Phil Keisling

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Phil Keisling
Oregon Secretary of State
In office
January 14, 1991 – November 8, 1999
Governor Barbara Roberts
John Kitzhaber
Preceded by Barbara Roberts
Succeeded by Bill Bradbury
Member of the Oregon House of Representatives
from the 12th district
In office
Preceded by Richard S. Springer
Succeeded by Gail Shibley[1]
Personal details
Born (1955-06-23) June 23, 1955 (age 62)
Political party Democratic
Residence Portland, Oregon
Alma mater Yale University
Occupation Director of the Center for Public Service at Portland State University

Phil Keisling (born June 23, 1955)[2] is a politician and business executive in the U.S. state of Oregon. He served as Oregon Secretary of State from 1991 to 1999 and previously served in the Oregon House of Representatives. He is known for having championed the state's vote-by-mail system.[3]

Currently, Keisling is the Director of the Center for Public Service, located in the Mark O. Hatfield School of Government at Portland State University. Keisling oversees more than a dozen separate programs serving local, state, federal government, and international organizations in the U.S. and several countries (including Japan, Vietnam, South Korea, and China).[4]

Background and career[edit]

Keisling graduated Yale University in 1977 and pursued a career in journalism, including six years as a reporter and correspondent in Portland, Oregon, and Washington, and two years as editor of Washington Monthly.[5]

From 2000 to 2009, Keisling was a Senior Vice President for Marketing for the Oregon high tech company, CorSource Technology Group, Inc. (formerly Hepieric, Inc.),[6] has remained deeply involved in politics and civic affairs since leaving office, serving on a variety of local, statewide and national committees, commissions and organizations, both inside and outside of government.

In 2010, Keisling joined a new statewide Trade association, Smart Grid Oregon,[7] as its Board Chairman. The organization has been created to enable, promote and grow the smart grid industry and infrastructure in the State of Oregon.

He accepted appointment in 1998 to the Performance Audit Implementation Steering Committee of the Portland Public Schools, which guided the financially troubled district through comprehensive reform in response to an independent performance audit.[8]

When a proposal came before the Oregon State Legislature in 2003 transfer responsibility for audits of state agencies and programs from the Audit Division of the Secretary of State to the Legislature, Keisling joined with four other former Secretaries of States of both parties, Mark Hatfield, Clay Myers, Norma Paulus, and Barbara Roberts, to publicly denounce the move.[9]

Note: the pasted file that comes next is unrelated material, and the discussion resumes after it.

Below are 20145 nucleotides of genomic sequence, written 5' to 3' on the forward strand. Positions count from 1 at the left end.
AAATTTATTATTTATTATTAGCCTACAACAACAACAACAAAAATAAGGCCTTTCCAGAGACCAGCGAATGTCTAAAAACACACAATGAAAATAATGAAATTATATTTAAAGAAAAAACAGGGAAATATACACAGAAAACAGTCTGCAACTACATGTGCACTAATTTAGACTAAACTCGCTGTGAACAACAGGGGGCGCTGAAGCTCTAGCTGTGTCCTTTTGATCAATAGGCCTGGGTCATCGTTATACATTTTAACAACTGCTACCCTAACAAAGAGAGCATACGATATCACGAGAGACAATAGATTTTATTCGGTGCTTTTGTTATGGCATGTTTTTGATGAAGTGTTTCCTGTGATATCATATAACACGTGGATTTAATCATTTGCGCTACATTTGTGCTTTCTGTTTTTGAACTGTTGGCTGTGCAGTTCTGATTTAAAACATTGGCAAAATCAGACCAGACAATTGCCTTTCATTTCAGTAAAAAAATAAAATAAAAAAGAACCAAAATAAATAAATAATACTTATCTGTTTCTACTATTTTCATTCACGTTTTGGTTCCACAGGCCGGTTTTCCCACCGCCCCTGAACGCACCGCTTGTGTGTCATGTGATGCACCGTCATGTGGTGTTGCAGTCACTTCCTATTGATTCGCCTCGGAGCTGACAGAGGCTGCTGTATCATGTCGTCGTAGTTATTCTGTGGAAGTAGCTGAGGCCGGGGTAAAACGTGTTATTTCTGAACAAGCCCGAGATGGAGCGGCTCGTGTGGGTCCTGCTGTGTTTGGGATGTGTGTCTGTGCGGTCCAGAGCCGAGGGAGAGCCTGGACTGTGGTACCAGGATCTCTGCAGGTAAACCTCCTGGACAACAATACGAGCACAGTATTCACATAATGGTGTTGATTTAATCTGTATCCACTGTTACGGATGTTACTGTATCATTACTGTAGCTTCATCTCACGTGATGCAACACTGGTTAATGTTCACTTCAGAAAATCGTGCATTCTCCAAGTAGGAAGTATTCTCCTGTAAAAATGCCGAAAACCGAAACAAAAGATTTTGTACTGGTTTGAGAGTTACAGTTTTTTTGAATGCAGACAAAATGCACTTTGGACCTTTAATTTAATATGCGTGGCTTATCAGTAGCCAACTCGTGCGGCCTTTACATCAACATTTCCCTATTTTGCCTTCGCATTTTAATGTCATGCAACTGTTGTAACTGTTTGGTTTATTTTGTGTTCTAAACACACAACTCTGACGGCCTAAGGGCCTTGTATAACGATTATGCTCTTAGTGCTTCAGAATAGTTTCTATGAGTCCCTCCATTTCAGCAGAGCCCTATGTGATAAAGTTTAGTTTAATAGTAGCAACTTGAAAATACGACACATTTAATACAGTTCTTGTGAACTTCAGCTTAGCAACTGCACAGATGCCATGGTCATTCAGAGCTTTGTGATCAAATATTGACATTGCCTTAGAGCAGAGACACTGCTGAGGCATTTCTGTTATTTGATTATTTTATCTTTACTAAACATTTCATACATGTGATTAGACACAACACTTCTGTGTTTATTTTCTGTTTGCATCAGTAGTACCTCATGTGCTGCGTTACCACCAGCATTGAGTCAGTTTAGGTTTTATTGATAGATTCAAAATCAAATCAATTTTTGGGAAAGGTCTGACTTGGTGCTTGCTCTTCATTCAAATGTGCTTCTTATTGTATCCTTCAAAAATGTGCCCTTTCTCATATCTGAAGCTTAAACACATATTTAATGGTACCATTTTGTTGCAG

Keisling is a chief proponent of open primaries in Oregon, contributing to and later promoting a 2004 white paper sponsored by the non-partisan Oregon Progress Forum.[10] The Public Commission on the Oregon Legislature included open primaries among its sweeping proposals for reforms to the legislature.[11] Keisling and Paulus, a Republican, headed an initiative petition signature drive to place the issue on the 2006 ballot. Of the 91,401 petition signatures submitted, only 67% were determined to be valid, and the measure did not make it to a vote.[12] They tried again in 2008, successfully placing Measure 65 on the ballot.[13][14]

A longtime supporter of open government, Keisling serves on the Board of Open Oregon, a statewide advocacy and watchdog organization involved in Oregon Public Meeting Law (Sunshine Law) enforcement, and other government secrecy issues.[15] He is also a co-founder and board member of the Oregon Public Affairs Network (OPAN), roughly based on the C-SPAN television model.[16]

See also[edit]


  1. ^ "Oregon Legislators and Staff Guide, 1991 Regular Session (66th)" (PDF). Oregon State Archives. Retrieved June 19, 2016. 
  2. ^ Oregon Blue Book 1997 p. 15
  3. ^ Mapes, Jeff (November 9, 2003). "Mail ballots hit in state, iffy beyond, forum says". The Oregonian. 
  4. ^ "Profile [of Phil Keisling]". Portland State University College of Urban & Public Affairs. Retrieved 2016-02-23. 
  5. ^ "Inside: Phil Keisling". Washington Monthly. Archived from the original (official website) on 2006-11-09. Retrieved 2006-11-28. 
  6. ^ "News Release" (PDF) (Press release). CorSource Inc. 17 June 2005. Retrieved 2008-02-08. 
  7. ^ "Smart Grid Oregon". Smart Grid Oregon. 2010. Archived from the original (official website) on 2010-06-19. 
  8. ^ "Performance Audit Implementation Steering Committee" (official website). Portland Public Schools. 1999. Retrieved 2006-11-28. 
  9. ^ Wong, Peter (July 31, 2003). "Former state secretaries urge audits preservation". The Statesman Journal. p. 1A. 
  10. ^ Mapes, Richard (May 10, 2004). "Primary system getting a 2nd look". The Oregonian. p. A1. 
  11. ^ Wong, Peter (May 23, 2006). "Panel urges shakeup of legislative elections". The Statesman Journal. p. 1A. 
  12. ^ Walsh, Edward (August 3, 2006). "Open vote in primary fails to gain ballot spot". The Oregonian. p. B1. 
  13. ^ Measure 65 web site Archived 2008-09-29 at the Wayback Machine.
  14. ^ Keisling, Phil; Norma Paulus (April 13, 2008). "Reviving Oregon elections: Let's make primaries truly open, inclusive and fair". The Oregonian. 
  15. ^ "Board members". Open Oregon. 2006. Archived from the original (Official website) on 2006-10-29. Retrieved 2006-11-28. 
  16. ^ "Oregonians support the network, but many don't have access to it". The Statesman Journal. July 10, 2003. p. 1A. 

External links[edit]

Political offices
Preceded by
Barbara Roberts
Secretary of State of Oregon
Succeeded by
Bill Bradbury